Just one example among many: The timing of a pull for a guard has a lot to do with the tackle and he needs to have a comfort level with the speed of said tackle. He gets used to the tackles first step, knows how to adjust if he turns and sees him not moving in the proper direction and so forth. This only comes from reps next each other.
When you’re rotating guys in and out, that comfort level can’t get established. And, quite simply, it hurts. And don’t give me the “well, the guard should know the tendency of whoever it is that’s at tackle” as a reason to support a rotation and conclude it with “it shouldn’t matter” because it does. There’s enough to memorize and enough going on at the line of scrimmage, especially for first timers. The comfort and familiarity that only comes from rep after rep of having the same guy next to you working is needed for a line to succeed.
When an offensive lineman goes down, the biggest “uh oh” typically isn’t the drop off in talent. It’s that the continuity of the unit has been disrupted and a new gear needs to be worn in to the machine.
The front five will have their hands full this week with Virginia Tech. According to analyst Phil Steele, Tech has a top 20 defensive line. As good as they may be, they’re equally as young as the Buckeyes offensive line.
Hokie Hokie Hokie
Saturday night is going to be electric. Not only is this the first time Virginia Tech comes to Ohio Stadium it is the first time the Hokies and Buckeyes have met on the gridiron in their history. There’s not too many schools left on the list of “have never played” for Ohio State.
The Hokies are coached by Frank Beamer, a guy who is wildly underrated in the pantheon of all-time great college football coaches. 2014 is Beamer’s 28th season as the head ball coach at Va Tech and has 267 total wins putting him in a pretty exclusive class with names like Bryant, Robinson, Warner and Hayes.
The Hokies will bring a traditional spread offense into The Shoe but you’ll see a lot of moving parts pre-snap. They have a defense that likes to attack from the second it walks off the bus. This all is without mentioning Beamer is renowned for his expertise and excellence running the Hokies special teams units.
Tech won’t be intimidated and should bring the Buckeyes more than a handful of problems to deal with.
Also, and don’t tell anyone this, but Virginia Tech has always been one of my favorite teams to pull for when it has no negative impact on Ohio State. Why? The way they come into the stadium for home games is the best in the country. There is no way I can miss seeing this in person next year when the Buckeyes make the trip to Lane Stadium.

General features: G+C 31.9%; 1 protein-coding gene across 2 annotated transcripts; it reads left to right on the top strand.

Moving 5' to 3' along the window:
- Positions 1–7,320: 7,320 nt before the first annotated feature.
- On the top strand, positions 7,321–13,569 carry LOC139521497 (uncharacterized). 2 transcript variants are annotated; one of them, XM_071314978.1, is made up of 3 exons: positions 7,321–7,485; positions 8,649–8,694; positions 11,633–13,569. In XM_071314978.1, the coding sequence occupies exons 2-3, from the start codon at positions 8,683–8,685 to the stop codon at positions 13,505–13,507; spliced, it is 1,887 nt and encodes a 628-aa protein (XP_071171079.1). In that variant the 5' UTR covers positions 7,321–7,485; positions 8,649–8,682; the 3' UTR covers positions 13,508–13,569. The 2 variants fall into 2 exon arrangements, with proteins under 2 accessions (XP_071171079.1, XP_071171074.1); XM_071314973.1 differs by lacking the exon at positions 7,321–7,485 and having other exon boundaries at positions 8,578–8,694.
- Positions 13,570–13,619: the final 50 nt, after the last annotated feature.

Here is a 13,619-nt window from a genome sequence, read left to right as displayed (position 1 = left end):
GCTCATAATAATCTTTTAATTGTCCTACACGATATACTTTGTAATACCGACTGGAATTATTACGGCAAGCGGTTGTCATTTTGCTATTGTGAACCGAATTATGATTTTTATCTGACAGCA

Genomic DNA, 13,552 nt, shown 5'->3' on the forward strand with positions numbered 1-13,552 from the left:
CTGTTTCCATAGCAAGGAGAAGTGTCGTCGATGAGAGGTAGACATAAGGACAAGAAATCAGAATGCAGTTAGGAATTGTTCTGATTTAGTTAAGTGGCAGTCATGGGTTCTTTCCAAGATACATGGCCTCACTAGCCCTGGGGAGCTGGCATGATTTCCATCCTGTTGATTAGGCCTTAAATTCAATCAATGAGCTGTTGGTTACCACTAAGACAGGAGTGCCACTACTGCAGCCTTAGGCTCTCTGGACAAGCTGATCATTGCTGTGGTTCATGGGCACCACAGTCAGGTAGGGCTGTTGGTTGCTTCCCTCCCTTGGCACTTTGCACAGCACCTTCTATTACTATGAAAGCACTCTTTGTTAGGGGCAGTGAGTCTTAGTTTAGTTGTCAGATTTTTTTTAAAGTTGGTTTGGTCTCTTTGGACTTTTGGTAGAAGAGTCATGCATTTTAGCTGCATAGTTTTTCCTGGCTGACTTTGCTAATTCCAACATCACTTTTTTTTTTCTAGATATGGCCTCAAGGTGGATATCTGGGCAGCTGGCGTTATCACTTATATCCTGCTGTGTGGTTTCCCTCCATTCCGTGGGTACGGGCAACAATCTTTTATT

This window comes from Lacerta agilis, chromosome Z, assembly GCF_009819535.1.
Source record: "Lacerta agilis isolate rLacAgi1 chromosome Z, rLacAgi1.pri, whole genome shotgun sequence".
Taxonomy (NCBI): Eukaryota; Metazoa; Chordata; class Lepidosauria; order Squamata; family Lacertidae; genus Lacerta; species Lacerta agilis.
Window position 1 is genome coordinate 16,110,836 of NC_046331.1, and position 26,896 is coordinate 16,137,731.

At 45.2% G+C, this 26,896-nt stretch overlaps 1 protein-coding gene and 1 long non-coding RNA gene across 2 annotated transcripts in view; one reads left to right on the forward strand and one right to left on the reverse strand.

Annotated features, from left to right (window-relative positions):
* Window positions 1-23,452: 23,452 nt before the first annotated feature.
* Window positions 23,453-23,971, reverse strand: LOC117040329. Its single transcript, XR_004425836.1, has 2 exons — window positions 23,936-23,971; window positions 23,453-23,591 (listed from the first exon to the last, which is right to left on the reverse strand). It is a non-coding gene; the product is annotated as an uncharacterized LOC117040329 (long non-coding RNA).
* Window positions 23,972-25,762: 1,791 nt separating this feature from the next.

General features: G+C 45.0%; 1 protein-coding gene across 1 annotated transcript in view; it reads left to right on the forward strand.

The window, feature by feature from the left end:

You’ve read a ton about JT Barrett, here’s my thoughts on him: With the exception of one costly mistake (a redzone turnover is gut wrenching), Barrett played as well as anyone could have expected or asked of him. Tom Hermann and Urban Meyer did a great job of setting him in situations to take advantage of the Navy defense and Jt was all over the opportunities, notable the bomb to Devin Smith. He’ll be tested this week with a much better secondary and the aforementioned pass rush. If Barrett can give them what he gave them last week, the Buckeyes win this one going away.
The running back by committee approach gets old real fast. I understand this was similar to a preseason type of game where some new toys needed unwrapped and tried out. That’s great. Now give Ezekial Elliot the overwhelming bulk of the carries and spell him with Curtis Samuel and occasionally sprinkle in Rod Smith of you’re so inclined. A good back gets stronger as a game goes on and gains confidence as a season progresses.
Dontre Wilson is going to break out and have a massive game one of these weeks and it’s coming soon. Take that to the bank.
Nothing fires me up more than the war in the trenches and seeing the way Michael Bennett and Joey Bosa manhandled people had me gritting my teeth and hollering through them. It won’t be so easy for the big guys this week, but they will have a quarterback trying to establish a passing game to chase after that should make it a lot of fun.
Josh Perry is the best kept secret in college football. Dude fly’s to the ball, is a sure tackler, seems to be a bit of a leader on the field. He’s exactly what this defense needed.
Wrap it up
If you’re headed to the stadium for Saturday’s game be sure and bring your voice with you. This one is huge for national ranking and overall team confidence. It was nice to get a win after finishing 2013 with two heartbreaking losses. Beating a quality, name opponent on national television should the season in the right direction and get the train that took a bit of a wrong turn when Braxton Miller went down back on a championship chasing course. The Hokies will be a test, do your part and make The Shoe a pit. Until next week, Go Bucks!
Metallica track of the week
In tribute to the opponent this weekend and their stellar home field entrance, let’s go back to Orion Music and More 2012 in Atlantic City for Enter Sandman!
Aaaaand… if you’re interested, here’s my point of view on the tail end of that same video…